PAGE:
Over 1,000,000 signatures. Thank you to everyone who made this happen. I love Wisconsin.
Blue cheese, affectionately referred to as bleu at my house, is the starring ingredient in what has become a mainstay in our dinner repoirtoire: Fettuccine with gorgonzola.
The recipe that I have been using comes from this fabulous cookbook, a gift from my sister a couple of Christmases ago. It’s ridiculously easy to prepare and even ridiculously easier to eat. It’s a great meal for this crazy and hectic period in our lives between Christmas and New Year’s, the winter solstice and Boxing Day, cocktail parties, yoga classes, coffee dates and drinks at the bar… If you catch yourself at home and needing to fix dinner, give this one a try. I like to serve it with a salad of mixed greens, spinach and arugula with a simple vinagrette of stone ground mustard, freshly squeezed lemon and olive oil, and a baguette or hearty loaf from Madison Sourdough Co. Yum.
_________________________________________________This receipe comes from Deborah Madison’s “Vegetarian Cooking for Everyone”
Fettuccine with Gorgonzola
1 garlic clove, thinly sliced
8 ounces Gorgonzola, broken into chunks
2 tablespoons unsalted butter
1/4 cup cream or milk
Salt and freshly milled pepper
12 ounces fettuccine
Start heating a large pot of water for the pasta. Meanwhile, set a large bowl with the garlic, cheese, butter and cream over the pot. As the water heats, the butter and cheese will soften. Don’t worry about lumps of cheese- the heat of the pasta will smooth everything out. When the water comes to a boil, remove the bowl and salt the water. Add the pasta and cook until done. Drain, add it to the cheese, and toss everything with a fork and sppon until the pasta is coated with the sauce. Taste for salt, season with pepper and serve on warmed pasta plates.
*Or two, if you are anything like Dan and me (hungry)
If you are a pork eater, you can find Dan’s list for Madison’s best meals featuring pork here. We’ve been invited to Merchant tonight so that Dan can try the pork pozole (I will be indulging in the golden beet borscht, thank you) so there may be an update to that list coming soon. I also discovered what surely will be my dad’s new favorite blog, a beautifully-photographed celebration of the day’s most important meal, breakfast.
I fully intend to indulge in a healthy breakfast tomorrow morning before my yoga class and coffee date, but only after my evening run, visit to Merchant and beers with my sister at Natt Spil. It’s a fun time of year.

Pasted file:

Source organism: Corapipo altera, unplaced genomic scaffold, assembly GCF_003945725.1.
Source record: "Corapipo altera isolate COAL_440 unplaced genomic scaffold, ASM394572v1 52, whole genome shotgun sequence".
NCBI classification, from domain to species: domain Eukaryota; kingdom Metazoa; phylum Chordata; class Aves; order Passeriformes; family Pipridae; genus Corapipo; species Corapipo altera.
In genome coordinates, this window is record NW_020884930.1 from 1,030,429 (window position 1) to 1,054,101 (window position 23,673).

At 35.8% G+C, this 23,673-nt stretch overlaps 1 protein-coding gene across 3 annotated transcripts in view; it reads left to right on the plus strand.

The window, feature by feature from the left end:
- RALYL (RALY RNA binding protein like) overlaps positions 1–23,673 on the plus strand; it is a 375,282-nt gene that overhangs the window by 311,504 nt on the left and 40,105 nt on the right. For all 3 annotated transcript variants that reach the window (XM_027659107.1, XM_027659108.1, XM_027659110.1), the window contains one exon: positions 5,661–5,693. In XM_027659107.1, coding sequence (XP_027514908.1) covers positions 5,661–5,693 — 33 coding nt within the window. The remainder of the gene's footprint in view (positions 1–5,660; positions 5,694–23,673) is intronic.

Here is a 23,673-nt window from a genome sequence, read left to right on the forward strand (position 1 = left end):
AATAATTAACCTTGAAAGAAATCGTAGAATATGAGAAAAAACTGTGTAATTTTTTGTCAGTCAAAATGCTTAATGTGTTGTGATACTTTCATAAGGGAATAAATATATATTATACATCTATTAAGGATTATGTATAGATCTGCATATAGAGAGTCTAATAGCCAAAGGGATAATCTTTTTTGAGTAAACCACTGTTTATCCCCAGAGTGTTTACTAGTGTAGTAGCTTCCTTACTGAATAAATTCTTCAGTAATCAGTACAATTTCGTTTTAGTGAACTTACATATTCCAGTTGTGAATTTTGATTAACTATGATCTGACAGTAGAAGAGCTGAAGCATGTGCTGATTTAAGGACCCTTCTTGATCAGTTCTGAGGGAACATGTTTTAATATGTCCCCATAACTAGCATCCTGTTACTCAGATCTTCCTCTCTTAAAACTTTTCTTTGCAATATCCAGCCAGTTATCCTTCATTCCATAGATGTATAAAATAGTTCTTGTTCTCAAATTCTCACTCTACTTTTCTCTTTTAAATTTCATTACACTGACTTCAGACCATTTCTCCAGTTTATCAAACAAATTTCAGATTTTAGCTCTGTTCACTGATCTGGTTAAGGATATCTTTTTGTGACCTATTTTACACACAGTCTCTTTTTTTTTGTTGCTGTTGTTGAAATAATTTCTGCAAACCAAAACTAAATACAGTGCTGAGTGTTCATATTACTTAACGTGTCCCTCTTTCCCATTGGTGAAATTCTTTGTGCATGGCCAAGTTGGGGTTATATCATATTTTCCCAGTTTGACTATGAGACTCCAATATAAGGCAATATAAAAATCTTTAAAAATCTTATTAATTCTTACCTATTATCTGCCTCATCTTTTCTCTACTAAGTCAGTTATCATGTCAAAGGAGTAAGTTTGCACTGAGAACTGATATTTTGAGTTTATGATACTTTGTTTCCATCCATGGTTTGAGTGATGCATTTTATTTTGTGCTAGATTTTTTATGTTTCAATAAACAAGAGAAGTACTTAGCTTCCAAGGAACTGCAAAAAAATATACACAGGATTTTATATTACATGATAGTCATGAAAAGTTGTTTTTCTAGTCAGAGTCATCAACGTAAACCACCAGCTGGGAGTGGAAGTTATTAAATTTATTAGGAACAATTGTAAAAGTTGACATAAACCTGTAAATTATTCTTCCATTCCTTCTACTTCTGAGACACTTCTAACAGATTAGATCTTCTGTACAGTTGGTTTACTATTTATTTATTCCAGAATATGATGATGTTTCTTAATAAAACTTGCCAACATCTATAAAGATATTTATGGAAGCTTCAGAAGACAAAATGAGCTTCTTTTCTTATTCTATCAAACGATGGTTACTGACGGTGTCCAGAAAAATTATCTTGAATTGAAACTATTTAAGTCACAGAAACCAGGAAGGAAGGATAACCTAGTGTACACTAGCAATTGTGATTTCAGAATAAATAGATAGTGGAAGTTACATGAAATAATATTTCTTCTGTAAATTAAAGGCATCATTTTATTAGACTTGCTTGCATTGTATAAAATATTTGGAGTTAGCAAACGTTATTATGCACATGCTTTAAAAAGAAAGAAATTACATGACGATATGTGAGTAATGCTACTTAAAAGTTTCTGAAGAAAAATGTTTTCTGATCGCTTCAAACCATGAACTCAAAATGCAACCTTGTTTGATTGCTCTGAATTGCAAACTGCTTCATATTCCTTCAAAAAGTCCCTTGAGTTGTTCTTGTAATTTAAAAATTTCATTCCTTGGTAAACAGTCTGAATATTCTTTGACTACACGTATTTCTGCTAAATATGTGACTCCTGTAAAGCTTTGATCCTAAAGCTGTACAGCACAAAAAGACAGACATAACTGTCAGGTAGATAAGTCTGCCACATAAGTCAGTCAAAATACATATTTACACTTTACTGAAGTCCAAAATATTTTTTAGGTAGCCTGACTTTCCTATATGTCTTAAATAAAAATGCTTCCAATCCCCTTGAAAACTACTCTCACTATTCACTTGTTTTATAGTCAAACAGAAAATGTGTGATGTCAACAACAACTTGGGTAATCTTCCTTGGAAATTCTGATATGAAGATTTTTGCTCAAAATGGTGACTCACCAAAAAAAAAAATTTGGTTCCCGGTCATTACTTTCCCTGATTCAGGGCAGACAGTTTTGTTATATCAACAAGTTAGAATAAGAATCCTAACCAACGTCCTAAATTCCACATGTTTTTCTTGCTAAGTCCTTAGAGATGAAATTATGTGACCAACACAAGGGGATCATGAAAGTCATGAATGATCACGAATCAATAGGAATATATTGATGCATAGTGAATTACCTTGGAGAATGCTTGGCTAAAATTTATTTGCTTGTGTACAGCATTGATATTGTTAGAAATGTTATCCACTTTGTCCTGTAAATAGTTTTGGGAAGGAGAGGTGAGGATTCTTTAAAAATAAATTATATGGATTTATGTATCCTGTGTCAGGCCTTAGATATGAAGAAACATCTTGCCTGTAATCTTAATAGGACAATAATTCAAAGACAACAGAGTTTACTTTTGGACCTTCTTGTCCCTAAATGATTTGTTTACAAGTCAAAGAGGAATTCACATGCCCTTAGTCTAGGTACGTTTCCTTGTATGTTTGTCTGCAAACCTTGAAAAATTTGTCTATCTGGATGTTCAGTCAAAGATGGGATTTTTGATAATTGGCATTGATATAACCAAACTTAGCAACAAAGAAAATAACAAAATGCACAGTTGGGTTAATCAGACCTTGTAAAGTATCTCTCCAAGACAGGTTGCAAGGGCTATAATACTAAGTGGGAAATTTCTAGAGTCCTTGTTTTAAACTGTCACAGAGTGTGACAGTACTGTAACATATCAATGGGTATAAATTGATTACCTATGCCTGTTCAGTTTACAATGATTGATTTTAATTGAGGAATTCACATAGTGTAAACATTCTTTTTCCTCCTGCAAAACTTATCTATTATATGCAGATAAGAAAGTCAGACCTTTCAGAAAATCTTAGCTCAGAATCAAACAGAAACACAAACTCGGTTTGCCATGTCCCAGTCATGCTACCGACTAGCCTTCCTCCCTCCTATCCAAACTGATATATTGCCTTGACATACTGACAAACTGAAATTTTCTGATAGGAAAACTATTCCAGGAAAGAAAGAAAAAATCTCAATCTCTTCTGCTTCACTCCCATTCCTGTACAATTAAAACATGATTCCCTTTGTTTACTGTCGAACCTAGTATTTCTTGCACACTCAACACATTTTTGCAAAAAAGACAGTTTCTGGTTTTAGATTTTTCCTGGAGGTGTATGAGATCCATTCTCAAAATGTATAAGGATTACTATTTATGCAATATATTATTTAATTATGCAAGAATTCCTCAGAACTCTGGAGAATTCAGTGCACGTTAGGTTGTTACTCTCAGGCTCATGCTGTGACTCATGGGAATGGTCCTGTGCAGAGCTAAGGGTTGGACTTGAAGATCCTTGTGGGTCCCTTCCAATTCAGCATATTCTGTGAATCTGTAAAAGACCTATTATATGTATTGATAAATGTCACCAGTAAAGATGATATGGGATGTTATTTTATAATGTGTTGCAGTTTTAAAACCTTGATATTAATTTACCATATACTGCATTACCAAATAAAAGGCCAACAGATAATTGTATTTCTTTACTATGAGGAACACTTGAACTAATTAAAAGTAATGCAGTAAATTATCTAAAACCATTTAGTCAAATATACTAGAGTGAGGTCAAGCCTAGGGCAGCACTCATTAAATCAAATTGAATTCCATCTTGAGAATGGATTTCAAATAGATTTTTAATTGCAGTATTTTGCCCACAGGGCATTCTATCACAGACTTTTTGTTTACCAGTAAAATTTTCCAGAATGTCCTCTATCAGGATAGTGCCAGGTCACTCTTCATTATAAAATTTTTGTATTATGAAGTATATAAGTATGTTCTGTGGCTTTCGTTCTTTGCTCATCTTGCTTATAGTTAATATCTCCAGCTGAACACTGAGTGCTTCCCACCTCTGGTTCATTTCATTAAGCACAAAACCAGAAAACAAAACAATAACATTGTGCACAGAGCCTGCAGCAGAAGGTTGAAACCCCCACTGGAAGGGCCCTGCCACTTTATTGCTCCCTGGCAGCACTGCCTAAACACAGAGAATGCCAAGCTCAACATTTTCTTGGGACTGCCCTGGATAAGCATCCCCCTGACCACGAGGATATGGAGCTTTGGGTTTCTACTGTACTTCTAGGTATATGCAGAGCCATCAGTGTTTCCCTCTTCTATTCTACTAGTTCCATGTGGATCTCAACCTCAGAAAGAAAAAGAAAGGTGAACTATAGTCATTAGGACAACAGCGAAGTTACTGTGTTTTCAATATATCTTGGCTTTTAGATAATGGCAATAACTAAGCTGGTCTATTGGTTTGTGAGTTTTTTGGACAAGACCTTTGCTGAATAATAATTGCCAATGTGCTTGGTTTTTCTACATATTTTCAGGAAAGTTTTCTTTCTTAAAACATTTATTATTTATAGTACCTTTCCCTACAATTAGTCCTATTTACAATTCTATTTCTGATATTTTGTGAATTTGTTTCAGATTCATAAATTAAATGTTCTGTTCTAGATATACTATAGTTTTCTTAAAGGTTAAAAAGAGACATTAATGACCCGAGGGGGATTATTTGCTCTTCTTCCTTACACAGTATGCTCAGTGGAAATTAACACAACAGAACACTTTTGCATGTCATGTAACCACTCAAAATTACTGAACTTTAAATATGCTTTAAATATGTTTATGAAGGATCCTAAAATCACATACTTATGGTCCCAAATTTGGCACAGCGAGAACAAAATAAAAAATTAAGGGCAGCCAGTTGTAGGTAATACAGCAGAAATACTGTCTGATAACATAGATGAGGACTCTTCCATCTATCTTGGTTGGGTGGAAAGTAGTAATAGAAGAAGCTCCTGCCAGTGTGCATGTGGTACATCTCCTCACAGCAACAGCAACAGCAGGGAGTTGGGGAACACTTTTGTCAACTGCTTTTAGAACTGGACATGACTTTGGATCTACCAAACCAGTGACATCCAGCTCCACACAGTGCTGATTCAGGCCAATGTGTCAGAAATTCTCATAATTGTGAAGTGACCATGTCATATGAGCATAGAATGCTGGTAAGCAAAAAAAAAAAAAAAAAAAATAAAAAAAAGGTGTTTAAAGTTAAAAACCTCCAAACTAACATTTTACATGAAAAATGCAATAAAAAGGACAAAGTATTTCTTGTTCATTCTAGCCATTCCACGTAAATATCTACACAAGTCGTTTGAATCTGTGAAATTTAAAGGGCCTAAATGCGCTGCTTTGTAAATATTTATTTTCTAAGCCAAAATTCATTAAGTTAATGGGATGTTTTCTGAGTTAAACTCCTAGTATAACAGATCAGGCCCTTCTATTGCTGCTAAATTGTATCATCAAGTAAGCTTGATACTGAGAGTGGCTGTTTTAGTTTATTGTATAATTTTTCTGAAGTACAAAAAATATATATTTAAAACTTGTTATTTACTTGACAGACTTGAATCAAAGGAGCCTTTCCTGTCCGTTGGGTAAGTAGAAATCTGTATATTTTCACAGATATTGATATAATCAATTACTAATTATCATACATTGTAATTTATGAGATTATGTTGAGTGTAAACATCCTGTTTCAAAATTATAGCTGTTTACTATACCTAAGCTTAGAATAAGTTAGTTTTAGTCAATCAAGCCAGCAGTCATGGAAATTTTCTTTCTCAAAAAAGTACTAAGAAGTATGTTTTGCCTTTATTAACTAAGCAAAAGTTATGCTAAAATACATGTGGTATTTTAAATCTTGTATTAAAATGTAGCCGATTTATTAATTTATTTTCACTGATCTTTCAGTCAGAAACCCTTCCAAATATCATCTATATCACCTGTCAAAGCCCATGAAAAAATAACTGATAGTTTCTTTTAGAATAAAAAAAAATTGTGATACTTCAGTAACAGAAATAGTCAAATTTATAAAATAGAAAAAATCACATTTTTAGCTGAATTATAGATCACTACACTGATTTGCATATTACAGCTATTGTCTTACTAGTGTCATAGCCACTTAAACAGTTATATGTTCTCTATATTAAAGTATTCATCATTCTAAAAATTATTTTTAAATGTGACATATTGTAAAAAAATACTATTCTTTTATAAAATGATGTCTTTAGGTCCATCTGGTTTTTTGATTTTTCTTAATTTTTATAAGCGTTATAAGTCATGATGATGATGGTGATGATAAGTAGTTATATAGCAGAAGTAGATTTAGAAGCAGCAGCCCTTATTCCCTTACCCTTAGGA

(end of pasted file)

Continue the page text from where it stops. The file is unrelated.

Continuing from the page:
Happy one-year anniversary to Wisconsin Fun Next Exit.
It was a year ago this weekend that I was seeking spinach and scones and deciding to follow the advice of Orangette’s Molly Wizenberg and create my own little corner of the internet universe. I have been feeling nostalgic for the giddiness that I felt when I sat down with a bottle of wine to write that first post late on a Saturday night one year ago. I have truly enjoyed writing this and I’ve been thinking about how nice it is of you to join me here. So, thank you.
This past year has been a memorable one marked by an uprising,
a (temporary) job teaching third grade, a Packers super bowl victory, the Brewers in the playoffs, a train trip to Seattle,
road trips, old friends, new friends, an honest effort at really loving yoga (although my triangle pose is still a disaster), a new-found love of cats, specifically the two 10-year-olds who became my roomates in June,
moving to the east side, an attempt at growing a vegetable garden and cooking. Lots and lots of cooking.
Oh have I got some recipes for you. There’s an incredibly easy and delicious one for whole wheat pasta with a sauce made of butter, cream and blue cheese (go for a run first!) and tonight (while talking to my dear friend Jenn who lives in D.C. but aspires to move back to Madison) I made a vegetarian version of french onion soup with toasts and melted swiss cheese that tasted rich and hearty on this blustery day in Wisconsin. I plan on telling you all about these and more but for now it’s off to bed. Tomorrow I’ve got a date with Lambeau Field and Tuesday marks the first day of the campaign against Walker. I’ll provide the soup recipes and you provide the signatures. Tis the season for a recall. Let’s do this, Wisconsin.
I love the Wisconsin Film Festival.
This year I saw seven films: Five documentaries, one mockumentary and one fictional story about a messed-up road trip. I saw one film in Norwegian, one in German and one in Russian. I attended films in four different theaters and collected three buttons. Two movies made me cry, six had me laughing out loud, and only one made me fall asleep (but it wasn’t the movie’s fault- it was near midnight and had been a long day.)
Over the course of the weekend I learned that during times of political turmoil in the former USSR they used to broadcast “Swan Lake” on all of the television stations, that there was an all-Black punk rock band emerging out of L.A. at the same time as the Red Hot Chili Peppers and that there are people in a small coastal village in Ireland right now fighting to save their way of life against a Shell Oil project to build a pipeline through their community.
Although the seven films that I saw this past weekend covered a vast part of the world and a variety of topics, I started to sense an underlying theme: In a world that seems to be dominated by money and greed, you have to follow your dreams and figure out what makes you happy. It’s all you’ve got.
And it’s something that I have been wondering about more since all of these protests started happening in Wisconsin… When you have more money than you know what to do with, what really makes you tick? What inspires you? When all you think about is how to get more money, does anything small ever make you happy? Like seeing a corgi riding around in a bike basket? Or opening a fresh bag of coffee beans? I guess what I’m really wondering is, have either of the Koch brothers ever squealed at the sight of a dog in a bright yellow rain slicker and chased after it to take its photo? And with that, I present to you my review of the documentary, Bill Cunningham New York.
Bill Cunningham New York